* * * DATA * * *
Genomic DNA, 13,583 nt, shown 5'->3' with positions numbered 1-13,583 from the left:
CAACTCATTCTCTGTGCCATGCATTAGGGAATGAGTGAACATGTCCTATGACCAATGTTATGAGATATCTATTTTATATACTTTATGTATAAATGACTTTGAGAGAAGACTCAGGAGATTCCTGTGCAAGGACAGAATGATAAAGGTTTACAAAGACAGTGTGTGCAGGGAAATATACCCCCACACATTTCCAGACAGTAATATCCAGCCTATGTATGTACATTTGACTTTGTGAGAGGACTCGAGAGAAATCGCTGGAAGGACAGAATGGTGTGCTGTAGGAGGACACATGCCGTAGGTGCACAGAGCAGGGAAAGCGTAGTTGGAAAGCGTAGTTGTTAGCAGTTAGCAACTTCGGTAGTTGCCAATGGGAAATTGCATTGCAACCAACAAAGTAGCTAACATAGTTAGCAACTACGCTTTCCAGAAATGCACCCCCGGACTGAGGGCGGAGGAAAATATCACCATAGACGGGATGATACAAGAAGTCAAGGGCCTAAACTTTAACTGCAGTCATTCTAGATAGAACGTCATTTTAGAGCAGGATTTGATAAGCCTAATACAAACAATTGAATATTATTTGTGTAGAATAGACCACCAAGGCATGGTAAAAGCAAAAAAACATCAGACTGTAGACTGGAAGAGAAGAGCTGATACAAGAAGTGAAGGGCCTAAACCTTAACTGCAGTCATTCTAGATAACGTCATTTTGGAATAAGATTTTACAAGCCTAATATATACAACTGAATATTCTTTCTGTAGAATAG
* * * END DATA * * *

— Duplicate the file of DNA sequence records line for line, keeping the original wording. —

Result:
Genomic DNA, 13,583 nt, shown 5'->3' with positions numbered 1-13,583 from the left:
CAACTCATTCTCTGTGCCATGCATTAGGGAATGAGTGAACATGTCCTATGACCAATGTTATGAGATATCTATTTTATATACTTTATGTATAAATGACTTTGAGAGAAGACTCAGGAGATTCCTGTGCAAGGACAGAATGATAAAGGTTTACAAAGACAGTGTGTGCAGGGAAATATACCCCCACACATTTCCAGACAGTAATATCCAGCCTATGTATGTACATTTGACTTTGTGAGAGGACTCGAGAGAAATCGCTGGAAGGACAGAATGGTGTGCTGTAGGAGGACACATGCCGTAGGTGCACAGAGCAGGGAAAGCGTAGTTGGAAAGCGTAGTTGTTAGCAGTTAGCAACTTCGGTAGTTGCCAATGGGAAATTGCATTGCAACCAACAAAGTAGCTAACATAGTTAGCAACTACGCTTTCCAGAAATGCACCCCCGGACTGAGGGCGGAGGAAAATATCACCATAGACGGGATGATACAAGAAGTCAAGGGCCTAAACTTTAACTGCAGTCATTCTAGATAGAACGTCATTTTAGAGCAGGATTTGATAAGCCTAATACAAACAATTGAATATTATTTGTGTAGAATAGACCACCAAGGCATGGTAAAAGCAAAAAAACATCAGACTGTAGACTGGAAGAGAAGAGCTGATACAAGAAGTGAAGGGCCTAAACCTTAACTGCAGTCATTCTAGATAACGTCATTTTGGAATAAGATTTTACAAGCCTAATATATACAACTGAATATTCTTTCTGTAGAATAG